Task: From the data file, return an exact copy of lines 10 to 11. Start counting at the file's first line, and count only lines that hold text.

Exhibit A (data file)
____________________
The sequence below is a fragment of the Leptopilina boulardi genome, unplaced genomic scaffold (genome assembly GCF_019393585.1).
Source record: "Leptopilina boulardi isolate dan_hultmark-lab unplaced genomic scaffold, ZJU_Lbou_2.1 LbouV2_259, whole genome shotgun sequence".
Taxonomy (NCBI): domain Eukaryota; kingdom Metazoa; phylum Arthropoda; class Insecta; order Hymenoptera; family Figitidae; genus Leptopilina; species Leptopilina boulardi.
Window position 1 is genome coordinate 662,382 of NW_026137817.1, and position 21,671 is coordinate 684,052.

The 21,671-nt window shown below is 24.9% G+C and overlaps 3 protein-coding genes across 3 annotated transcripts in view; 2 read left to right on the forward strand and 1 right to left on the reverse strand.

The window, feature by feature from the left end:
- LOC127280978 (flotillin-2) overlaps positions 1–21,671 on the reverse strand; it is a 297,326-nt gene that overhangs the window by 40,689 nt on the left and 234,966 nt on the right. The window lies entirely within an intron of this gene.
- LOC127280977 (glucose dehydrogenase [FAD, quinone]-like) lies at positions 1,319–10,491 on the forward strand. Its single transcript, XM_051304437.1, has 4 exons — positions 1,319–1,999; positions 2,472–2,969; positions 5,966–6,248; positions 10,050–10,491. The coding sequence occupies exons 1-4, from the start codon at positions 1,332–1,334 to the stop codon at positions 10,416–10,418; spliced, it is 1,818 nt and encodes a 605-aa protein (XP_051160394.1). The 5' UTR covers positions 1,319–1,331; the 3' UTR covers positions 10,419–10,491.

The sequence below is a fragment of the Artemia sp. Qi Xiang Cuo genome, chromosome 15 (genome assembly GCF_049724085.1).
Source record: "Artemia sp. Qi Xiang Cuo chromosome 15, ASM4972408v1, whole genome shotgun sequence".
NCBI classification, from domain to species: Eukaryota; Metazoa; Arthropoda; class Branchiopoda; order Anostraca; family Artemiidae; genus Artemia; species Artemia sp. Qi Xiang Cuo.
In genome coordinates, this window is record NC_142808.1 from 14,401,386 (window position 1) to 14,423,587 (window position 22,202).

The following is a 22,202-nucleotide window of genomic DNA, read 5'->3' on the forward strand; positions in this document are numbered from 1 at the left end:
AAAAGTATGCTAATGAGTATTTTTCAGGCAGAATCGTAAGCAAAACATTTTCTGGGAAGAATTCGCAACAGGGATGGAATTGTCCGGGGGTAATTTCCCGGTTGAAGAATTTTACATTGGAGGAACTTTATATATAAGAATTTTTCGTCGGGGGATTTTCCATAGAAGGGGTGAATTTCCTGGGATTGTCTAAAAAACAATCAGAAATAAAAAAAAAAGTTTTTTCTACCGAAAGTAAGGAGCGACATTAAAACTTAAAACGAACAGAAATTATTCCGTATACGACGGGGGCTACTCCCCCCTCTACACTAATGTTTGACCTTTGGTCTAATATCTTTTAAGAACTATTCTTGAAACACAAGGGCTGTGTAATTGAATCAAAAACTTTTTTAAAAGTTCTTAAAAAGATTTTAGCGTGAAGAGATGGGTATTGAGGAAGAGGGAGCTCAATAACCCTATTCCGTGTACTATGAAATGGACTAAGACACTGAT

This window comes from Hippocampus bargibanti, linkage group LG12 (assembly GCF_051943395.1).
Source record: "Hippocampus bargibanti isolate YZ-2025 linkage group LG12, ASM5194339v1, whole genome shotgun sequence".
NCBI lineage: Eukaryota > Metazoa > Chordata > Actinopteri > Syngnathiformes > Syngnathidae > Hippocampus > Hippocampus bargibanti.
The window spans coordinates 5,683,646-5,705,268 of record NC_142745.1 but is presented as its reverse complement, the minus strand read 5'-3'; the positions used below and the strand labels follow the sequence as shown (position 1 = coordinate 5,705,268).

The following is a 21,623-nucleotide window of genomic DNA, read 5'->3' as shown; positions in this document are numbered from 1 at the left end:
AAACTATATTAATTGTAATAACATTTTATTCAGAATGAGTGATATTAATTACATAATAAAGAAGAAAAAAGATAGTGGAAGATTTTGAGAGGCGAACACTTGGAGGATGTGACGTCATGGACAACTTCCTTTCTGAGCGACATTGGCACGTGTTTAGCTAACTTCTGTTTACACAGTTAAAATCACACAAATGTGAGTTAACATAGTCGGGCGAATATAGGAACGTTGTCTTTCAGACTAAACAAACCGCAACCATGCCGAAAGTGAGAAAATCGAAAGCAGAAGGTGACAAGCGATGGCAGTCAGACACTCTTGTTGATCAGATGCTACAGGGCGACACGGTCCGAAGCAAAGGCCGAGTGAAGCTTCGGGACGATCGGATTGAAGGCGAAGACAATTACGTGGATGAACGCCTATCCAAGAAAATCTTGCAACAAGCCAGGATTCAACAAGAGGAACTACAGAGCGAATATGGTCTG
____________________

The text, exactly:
Source record: "Artemia sp. Qi Xiang Cuo chromosome 15, ASM4972408v1, whole genome shotgun sequence".
NCBI classification, from domain to species: Eukaryota; Metazoa; Arthropoda; class Branchiopoda; order Anostraca; family Artemiidae; genus Artemia; species Artemia sp. Qi Xiang Cuo.